This match is much closer by rating. Karjakin has the edge, but our model (which does not look any further than current live ratings in its prognostications) says he is a 55% favorite (with a 25% chance to win the event). Not too far from a coin flip. Karjakin was seeded #11, and is the second highest seed to reach this stage. He survived adversity in round two, losing his first game to Onischuk, but bounced back to force tie breaks, which he won. Overall Karjakin has four wins, but also the one loss, in his classical games, for a net rating gain of 2.6 points, showing less drawish of a nature than our two players on the other side of the bracket, however it has still left him in tie breaks three times so far.

Against Onischuk, he drew both G/25 rapid contests, before winning 2-0 in the G/10 portion. Against Andreikin he won the first G/25 game and held with black to end the tie break match there. Against Mamedyarov he again drew both G/25 games, but then both G/10 games. So his classical loss to Onischuk is his only defeat so far in the tournament, but he has been tested a fair bit.

Eljanov, meanwhile, is the underdog story. Seeded 26th, and entering the tournament rated just 2717, he opened up on an absolute tear winning his first six classical games! While he settled down to draw twice with Jakovenko, he was back to his winning ways against Nakamura taking home the classical match with a win in the first game, and a comfortable draw in the second. This insane +7 score in classical games has meant Eljanov’s rating has risen an astounding 34.4 points, bringing him up to #14 in the live ratings, a gain of 18 spots on the rating chart! It has also meant he has only played one tie break match, giving us less of an idea of what to expect from him in that phase. Against Jakovenko he drew the first three rapid games, before winning the fourth.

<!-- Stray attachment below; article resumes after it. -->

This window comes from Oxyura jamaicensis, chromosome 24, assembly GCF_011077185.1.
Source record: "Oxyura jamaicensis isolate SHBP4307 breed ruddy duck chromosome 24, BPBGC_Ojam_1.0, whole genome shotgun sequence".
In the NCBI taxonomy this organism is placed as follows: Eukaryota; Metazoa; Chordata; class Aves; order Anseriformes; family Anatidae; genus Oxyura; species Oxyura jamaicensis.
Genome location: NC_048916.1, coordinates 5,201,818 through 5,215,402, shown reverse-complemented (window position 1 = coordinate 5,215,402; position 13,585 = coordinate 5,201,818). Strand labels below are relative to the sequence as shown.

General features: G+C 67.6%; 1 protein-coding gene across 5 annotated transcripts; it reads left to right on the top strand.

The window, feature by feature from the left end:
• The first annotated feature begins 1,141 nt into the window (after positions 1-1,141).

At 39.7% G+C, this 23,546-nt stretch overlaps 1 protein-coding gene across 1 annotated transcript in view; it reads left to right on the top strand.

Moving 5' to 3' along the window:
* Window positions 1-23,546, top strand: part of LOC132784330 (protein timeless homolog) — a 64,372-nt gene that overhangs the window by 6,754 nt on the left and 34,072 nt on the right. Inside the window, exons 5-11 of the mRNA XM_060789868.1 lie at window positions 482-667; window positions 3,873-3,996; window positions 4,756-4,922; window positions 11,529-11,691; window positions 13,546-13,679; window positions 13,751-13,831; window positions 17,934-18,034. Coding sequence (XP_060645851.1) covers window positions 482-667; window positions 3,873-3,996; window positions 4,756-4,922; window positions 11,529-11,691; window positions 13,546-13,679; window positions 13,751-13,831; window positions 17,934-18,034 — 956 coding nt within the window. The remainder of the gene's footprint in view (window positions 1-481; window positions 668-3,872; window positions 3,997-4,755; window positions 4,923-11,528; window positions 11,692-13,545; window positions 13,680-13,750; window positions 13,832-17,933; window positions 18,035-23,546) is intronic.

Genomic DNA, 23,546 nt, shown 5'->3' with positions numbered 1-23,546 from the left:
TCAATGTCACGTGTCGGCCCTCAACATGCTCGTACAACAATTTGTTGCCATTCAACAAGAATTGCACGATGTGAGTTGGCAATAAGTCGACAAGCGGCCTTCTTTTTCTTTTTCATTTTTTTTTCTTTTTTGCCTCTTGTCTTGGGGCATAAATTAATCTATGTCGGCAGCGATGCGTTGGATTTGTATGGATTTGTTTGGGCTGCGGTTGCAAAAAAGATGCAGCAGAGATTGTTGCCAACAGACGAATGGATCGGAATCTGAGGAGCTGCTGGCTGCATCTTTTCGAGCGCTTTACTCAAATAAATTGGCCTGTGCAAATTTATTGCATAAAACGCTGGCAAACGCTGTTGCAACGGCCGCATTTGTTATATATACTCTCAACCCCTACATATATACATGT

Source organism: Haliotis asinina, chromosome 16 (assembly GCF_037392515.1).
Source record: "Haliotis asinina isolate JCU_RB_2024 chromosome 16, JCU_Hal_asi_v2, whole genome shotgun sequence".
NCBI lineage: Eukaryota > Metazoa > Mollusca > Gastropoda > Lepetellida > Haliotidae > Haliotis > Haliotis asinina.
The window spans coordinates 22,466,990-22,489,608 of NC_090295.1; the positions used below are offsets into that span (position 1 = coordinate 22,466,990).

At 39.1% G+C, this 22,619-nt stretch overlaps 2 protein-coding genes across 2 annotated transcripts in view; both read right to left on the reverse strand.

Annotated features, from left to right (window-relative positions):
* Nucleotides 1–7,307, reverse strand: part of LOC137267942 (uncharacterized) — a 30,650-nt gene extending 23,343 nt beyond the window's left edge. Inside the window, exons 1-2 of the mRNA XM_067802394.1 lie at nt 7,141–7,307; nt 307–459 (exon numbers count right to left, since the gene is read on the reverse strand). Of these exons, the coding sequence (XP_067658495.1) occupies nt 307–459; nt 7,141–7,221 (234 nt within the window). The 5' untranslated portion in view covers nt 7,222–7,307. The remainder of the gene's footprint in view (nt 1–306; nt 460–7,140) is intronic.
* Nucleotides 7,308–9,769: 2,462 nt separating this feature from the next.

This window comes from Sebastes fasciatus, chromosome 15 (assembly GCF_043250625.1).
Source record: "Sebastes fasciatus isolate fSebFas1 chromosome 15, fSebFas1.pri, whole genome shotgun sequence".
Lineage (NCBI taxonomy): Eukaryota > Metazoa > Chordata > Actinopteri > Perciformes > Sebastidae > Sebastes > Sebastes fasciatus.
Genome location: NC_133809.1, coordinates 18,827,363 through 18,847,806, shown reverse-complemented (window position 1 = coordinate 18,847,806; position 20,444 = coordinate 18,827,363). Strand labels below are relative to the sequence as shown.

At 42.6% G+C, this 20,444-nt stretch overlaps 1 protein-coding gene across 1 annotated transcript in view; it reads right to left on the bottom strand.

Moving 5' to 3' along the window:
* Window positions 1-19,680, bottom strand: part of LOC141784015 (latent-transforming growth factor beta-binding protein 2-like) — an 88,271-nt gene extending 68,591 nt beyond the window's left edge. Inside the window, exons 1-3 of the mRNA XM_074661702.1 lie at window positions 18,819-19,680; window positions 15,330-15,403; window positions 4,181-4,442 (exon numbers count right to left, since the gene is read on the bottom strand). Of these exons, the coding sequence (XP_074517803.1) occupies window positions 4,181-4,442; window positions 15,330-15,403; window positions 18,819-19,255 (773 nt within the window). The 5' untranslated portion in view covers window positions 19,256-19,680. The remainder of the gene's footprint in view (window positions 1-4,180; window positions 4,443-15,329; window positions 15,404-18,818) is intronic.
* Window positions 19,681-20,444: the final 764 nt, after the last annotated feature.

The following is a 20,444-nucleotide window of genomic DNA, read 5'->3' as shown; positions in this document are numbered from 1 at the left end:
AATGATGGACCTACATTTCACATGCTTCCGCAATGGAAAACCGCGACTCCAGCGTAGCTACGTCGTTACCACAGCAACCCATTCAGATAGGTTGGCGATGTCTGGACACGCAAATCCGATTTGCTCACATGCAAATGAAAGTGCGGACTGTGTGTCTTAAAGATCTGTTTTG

We’ve discussed before that we are highly skeptical of the idea of “form”, believing instead that most results that are better or worse than expectations are simply the expression of random variance. However if “good form” is in fact a thing, Eljanov has it right now. The model does give him some credit, in that it uses his massively improved live rating to estimate his chances, rather than judging him on his much lower rating from before the tournament began, but his 45% chance to reach the finals (and 18% chance to win the whole thing) are still based on his current live rating of 2751. He certainly looks to be playing at beyond that level so far, and if that continues then Karjakin may be in far more trouble than the model gives him credit for.